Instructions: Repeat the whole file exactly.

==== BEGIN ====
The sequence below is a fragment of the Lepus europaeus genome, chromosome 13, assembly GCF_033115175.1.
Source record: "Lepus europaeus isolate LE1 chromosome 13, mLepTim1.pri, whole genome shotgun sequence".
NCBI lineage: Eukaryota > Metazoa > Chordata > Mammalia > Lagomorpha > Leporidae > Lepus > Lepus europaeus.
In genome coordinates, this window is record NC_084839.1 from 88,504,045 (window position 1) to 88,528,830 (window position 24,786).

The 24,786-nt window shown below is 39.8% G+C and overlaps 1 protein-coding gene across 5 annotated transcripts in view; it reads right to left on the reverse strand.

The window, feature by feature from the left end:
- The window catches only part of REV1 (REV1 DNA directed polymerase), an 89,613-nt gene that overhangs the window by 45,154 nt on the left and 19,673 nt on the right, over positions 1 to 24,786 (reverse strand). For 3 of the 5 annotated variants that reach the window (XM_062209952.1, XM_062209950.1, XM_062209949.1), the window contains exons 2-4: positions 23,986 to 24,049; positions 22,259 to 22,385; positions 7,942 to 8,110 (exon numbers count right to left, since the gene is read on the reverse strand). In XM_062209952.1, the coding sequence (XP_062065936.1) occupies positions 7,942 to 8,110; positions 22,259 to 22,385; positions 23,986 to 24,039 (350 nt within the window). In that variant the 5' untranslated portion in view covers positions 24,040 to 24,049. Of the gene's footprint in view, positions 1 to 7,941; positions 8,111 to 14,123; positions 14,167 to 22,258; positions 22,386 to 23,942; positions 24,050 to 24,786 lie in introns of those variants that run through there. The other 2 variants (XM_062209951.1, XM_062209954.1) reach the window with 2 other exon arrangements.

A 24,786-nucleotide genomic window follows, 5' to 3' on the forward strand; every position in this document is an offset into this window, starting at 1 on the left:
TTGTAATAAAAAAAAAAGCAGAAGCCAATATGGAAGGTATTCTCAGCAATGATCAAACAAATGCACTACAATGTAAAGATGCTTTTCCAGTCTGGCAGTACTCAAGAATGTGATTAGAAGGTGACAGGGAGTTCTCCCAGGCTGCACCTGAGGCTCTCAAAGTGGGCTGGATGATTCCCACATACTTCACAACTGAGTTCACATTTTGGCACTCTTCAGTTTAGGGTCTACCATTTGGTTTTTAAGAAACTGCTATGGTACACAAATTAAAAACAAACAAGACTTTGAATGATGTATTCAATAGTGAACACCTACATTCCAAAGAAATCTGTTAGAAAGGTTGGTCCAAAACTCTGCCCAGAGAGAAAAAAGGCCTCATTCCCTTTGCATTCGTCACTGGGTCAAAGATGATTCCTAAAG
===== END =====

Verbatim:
The sequence below is a fragment of the Lepus europaeus genome, chromosome 13, assembly GCF_033115175.1.
Source record: "Lepus europaeus isolate LE1 chromosome 13, mLepTim1.pri, whole genome shotgun sequence".
NCBI lineage: Eukaryota > Metazoa > Chordata > Mammalia > Lagomorpha > Leporidae > Lepus > Lepus europaeus.
In genome coordinates, this window is record NC_084839.1 from 88,504,045 (window position 1) to 88,528,830 (window position 24,786).

The 24,786-nt window shown below is 39.8% G+C and overlaps 1 protein-coding gene across 5 annotated transcripts in view; it reads right to left on the reverse strand.

The window, feature by feature from the left end:
- The window catches only part of REV1 (REV1 DNA directed polymerase), an 89,613-nt gene that overhangs the window by 45,154 nt on the left and 19,673 nt on the right, over positions 1 to 24,786 (reverse strand). For 3 of the 5 annotated variants that reach the window (XM_062209952.1, XM_062209950.1, XM_062209949.1), the window contains exons 2-4: positions 23,986 to 24,049; positions 22,259 to 22,385; positions 7,942 to 8,110 (exon numbers count right to left, since the gene is read on the reverse strand). In XM_062209952.1, the coding sequence (XP_062065936.1) occupies positions 7,942 to 8,110; positions 22,259 to 22,385; positions 23,986 to 24,039 (350 nt within the window). In that variant the 5' untranslated portion in view covers positions 24,040 to 24,049. Of the gene's footprint in view, positions 1 to 7,941; positions 8,111 to 14,123; positions 14,167 to 22,258; positions 22,386 to 23,942; positions 24,050 to 24,786 lie in introns of those variants that run through there. The other 2 variants (XM_062209951.1, XM_062209954.1) reach the window with 2 other exon arrangements.

A 24,786-nucleotide genomic window follows, 5' to 3' on the forward strand; every position in this document is an offset into this window, starting at 1 on the left:
TTGTAATAAAAAAAAAAGCAGAAGCCAATATGGAAGGTATTCTCAGCAATGATCAAACAAATGCACTACAATGTAAAGATGCTTTTCCAGTCTGGCAGTACTCAAGAATGTGATTAGAAGGTGACAGGGAGTTCTCCCAGGCTGCACCTGAGGCTCTCAAAGTGGGCTGGATGATTCCCACATACTTCACAACTGAGTTCACATTTTGGCACTCTTCAGTTTAGGGTCTACCATTTGGTTTTTAAGAAACTGCTATGGTACACAAATTAAAAACAAACAAGACTTTGAATGATGTATTCAATAGTGAACACCTACATTCCAAAGAAATCTGTTAGAAAGGTTGGTCCAAAACTCTGCCCAGAGAGAAAAAAGGCCTCATTCCCTTTGCATTCGTCACTGGGTCAAAGATGATTCCTAAAG